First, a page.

A new batch of unusual stellar remnants (neutron stars) has been discovered and one of these challenges the currently held view of astronomy about pulsars. NASA’s Fermi Gamma Ray Telescope has discovered nine pulsars at one go, taking its discovery count past 100. Eight are simply the garden variety pulsar, but dimmer than the ones discovered so far, while one is an interesting millisecond pulsar a superfast spinning pulsar. The fact that this is the brightest and youngest millisecond pulsar ever discovered adds to the excitement.
What is a Pulsar?
A pulsar is a neutron star, which emits radiation from its polar regions. A neutron star is a very compact object, resulting from the collapse of a very massive star (whose core mass is about 1.4 to 2.5 solar masses). These are extremely dense objects made up of only neutrons. Imagine shrinking the entire sun to a the radius of a few blocks in a city (say 8-10 km) and you’ll get the picture of how extreme these objects really are.
When these dense objects convert a part of their rotational energy into radiation, they become pulsars. The pulsation happens through a small angle opening at the two poles of the spherical object. When one of these point towards Earth, we see a pulse. Since the rotation axis and the radiation axis (which is the magnetic axis) are not aligned perfectly with each other, the pulsar acts like a lighthouse. We thus don’t get a continuous pulse of radiation, but periodic flashes. Pulsars are extremely periodic in the radiation and, thus, they make perfect timekeepers (often being more accurate than atomic clocks).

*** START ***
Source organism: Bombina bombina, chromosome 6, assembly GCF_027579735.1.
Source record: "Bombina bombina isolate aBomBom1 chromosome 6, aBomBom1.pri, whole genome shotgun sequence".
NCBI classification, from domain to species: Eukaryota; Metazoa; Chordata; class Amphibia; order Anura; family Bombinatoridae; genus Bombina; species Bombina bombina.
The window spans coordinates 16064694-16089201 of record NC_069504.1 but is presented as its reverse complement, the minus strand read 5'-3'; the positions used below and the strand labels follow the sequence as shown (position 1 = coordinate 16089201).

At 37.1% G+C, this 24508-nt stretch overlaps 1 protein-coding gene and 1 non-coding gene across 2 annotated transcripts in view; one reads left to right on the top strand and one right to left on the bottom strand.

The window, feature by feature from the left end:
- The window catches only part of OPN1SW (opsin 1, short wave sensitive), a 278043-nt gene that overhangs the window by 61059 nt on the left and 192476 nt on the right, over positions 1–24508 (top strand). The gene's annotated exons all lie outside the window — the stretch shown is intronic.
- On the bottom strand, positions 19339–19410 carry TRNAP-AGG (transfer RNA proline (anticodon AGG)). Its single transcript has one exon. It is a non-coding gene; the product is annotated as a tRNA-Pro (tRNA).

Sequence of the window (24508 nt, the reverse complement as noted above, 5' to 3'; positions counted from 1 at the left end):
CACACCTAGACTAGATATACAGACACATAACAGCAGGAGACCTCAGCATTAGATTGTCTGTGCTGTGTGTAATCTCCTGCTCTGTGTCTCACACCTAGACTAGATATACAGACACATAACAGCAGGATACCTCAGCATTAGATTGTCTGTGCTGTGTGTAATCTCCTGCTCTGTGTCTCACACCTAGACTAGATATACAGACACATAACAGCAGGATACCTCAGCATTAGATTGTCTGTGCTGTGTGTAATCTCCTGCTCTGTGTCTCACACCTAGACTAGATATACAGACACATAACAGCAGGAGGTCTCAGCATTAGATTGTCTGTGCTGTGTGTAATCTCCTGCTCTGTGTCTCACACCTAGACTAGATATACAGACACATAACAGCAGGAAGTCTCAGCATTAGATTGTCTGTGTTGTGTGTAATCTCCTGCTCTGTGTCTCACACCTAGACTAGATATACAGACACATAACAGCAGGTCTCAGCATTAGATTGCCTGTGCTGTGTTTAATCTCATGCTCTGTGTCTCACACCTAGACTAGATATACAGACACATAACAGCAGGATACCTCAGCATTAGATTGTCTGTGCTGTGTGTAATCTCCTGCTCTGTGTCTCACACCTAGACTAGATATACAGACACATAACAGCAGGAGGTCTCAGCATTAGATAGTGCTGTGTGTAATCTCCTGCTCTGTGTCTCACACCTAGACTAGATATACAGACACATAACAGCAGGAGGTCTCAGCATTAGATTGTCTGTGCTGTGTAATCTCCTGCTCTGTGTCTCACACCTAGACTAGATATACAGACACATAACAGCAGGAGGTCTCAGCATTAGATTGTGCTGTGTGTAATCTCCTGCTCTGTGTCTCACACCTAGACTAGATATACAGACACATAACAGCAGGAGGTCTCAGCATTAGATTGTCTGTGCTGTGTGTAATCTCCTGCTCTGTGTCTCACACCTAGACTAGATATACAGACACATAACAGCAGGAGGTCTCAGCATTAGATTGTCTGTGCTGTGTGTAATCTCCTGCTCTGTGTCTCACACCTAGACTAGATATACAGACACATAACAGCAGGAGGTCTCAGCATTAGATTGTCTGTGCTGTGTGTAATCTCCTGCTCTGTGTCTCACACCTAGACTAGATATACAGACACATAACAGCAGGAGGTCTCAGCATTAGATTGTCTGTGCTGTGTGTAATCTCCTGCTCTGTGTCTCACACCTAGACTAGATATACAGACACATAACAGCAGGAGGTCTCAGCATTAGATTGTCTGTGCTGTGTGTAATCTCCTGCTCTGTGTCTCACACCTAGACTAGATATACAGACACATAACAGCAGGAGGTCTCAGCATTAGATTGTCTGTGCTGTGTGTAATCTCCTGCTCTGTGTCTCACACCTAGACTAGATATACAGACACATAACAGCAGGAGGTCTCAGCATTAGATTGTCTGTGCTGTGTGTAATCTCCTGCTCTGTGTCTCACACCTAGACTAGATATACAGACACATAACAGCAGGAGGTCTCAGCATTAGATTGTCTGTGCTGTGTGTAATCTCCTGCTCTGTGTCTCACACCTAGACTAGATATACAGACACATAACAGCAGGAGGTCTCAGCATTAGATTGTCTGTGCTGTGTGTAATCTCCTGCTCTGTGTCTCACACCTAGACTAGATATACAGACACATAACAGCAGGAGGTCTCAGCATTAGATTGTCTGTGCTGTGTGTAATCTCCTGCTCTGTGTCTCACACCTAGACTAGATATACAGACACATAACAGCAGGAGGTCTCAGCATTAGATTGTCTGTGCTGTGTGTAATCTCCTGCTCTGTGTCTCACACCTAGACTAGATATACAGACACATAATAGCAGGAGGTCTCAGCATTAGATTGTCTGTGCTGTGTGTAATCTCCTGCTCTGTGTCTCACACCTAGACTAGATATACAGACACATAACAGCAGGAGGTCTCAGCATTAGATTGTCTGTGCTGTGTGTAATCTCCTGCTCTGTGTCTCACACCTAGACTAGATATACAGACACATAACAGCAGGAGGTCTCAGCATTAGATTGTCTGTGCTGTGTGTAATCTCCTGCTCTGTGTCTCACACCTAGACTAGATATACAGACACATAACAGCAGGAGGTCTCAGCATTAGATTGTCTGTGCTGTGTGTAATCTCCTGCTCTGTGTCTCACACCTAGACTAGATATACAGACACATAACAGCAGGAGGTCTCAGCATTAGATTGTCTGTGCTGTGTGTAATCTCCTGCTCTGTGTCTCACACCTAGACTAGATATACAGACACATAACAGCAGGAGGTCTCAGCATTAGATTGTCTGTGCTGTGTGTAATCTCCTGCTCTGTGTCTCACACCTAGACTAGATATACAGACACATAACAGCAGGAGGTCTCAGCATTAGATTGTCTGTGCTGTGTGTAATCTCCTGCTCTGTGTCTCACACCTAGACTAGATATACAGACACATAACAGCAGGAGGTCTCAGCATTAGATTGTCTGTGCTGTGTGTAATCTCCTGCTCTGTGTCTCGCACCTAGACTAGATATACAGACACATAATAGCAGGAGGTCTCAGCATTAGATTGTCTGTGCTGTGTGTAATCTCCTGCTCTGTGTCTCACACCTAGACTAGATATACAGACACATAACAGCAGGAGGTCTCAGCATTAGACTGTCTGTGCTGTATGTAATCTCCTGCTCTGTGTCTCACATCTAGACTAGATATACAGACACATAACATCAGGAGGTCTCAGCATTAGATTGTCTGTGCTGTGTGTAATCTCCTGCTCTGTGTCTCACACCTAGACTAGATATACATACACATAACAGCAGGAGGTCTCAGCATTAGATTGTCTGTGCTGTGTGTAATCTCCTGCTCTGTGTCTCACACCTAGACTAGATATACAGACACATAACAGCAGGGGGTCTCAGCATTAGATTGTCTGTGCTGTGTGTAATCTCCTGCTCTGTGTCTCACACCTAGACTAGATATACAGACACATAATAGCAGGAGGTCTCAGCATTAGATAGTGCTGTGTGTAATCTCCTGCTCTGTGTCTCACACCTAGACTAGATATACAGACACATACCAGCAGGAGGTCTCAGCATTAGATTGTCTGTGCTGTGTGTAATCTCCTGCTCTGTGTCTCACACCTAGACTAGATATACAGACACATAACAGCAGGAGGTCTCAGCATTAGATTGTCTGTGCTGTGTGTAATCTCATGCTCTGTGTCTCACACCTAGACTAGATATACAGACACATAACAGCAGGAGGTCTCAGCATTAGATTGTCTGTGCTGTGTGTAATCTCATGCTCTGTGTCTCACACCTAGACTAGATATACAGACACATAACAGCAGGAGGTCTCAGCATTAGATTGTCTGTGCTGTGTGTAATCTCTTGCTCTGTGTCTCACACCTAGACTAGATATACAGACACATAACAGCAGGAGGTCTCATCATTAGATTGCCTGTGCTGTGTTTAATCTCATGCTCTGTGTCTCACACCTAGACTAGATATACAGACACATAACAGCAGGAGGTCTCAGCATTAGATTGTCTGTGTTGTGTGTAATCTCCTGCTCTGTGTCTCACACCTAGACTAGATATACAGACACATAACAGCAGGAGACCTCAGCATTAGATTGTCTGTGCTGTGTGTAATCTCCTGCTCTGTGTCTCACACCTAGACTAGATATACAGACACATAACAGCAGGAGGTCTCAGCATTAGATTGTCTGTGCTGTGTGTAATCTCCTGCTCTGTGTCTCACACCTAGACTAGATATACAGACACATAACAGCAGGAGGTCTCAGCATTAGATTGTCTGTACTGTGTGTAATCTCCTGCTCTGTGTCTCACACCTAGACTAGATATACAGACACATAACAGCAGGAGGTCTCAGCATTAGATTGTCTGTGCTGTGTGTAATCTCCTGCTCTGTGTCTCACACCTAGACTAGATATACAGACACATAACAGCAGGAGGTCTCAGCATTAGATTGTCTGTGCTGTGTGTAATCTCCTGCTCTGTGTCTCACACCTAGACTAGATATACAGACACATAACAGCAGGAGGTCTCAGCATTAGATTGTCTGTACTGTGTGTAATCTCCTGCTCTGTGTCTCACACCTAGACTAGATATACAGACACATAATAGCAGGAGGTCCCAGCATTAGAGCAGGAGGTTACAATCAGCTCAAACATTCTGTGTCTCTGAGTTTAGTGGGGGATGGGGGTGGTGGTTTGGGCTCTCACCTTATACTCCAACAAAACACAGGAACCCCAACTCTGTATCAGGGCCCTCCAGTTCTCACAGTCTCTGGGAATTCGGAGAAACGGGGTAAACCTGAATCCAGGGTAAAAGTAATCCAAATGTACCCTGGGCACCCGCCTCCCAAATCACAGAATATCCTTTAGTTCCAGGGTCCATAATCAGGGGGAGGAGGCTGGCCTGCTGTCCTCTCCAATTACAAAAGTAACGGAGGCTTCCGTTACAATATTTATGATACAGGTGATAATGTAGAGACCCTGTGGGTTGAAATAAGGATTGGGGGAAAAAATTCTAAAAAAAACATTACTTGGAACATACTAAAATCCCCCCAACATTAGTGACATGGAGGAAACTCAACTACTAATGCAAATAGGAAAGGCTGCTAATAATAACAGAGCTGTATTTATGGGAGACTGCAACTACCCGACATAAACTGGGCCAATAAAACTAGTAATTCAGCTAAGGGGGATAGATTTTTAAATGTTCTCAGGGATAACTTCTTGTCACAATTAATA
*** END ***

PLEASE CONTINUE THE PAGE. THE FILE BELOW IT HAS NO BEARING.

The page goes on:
When a neutron star accretes matter (generally from a companion star), it also gains a lot of angular momentum, making it spin faster. Thus, if the neutron star accretes matter, they tend to spin up. The period of rotation might reduce considerably over millions of years. Neutron stars have variable rates of rotation. The typical ones go from as slow as 5 revolutions per minute to as high as 4000 revolutions per minute.
Sometimes, the spin up of a pulsar can be so high that it can rotate more than 42,000 times a minute (or 700 times a second!!) These have a pulse period of about 1.4 milliseconds (1.4 thousandths of a second!) and are called millisecond pulsars for obvious reasons. It should be quite clear that the pulsar spin up takes a long time over several hundreds of millions of years.
What’s wrong with this new discovery?
Here’s where the problem lies! The newest millisecond pulsar that Fermi has discovered is just 25 million years old, a baby in cosmic terms. If our picture of the pulsar formation is correct, we cannot have such a young pulsar. Further, the pulsar is the brightest one ever observed. Named PSRJ1823-3021A, as per catalogue, the pulsar rotates 183.8 times a second and is 27,000 light years away from Earth. It has incredible luminosity in the gamma ray spectrum! At this moment, no one knows what to do with this one.
Along with this wonderful find, Fermi has also discovered eight other dim pulsars in the vicinity. The study was presented at the Max Planck Institute yesterday i.e. on the 3rd of November ’11.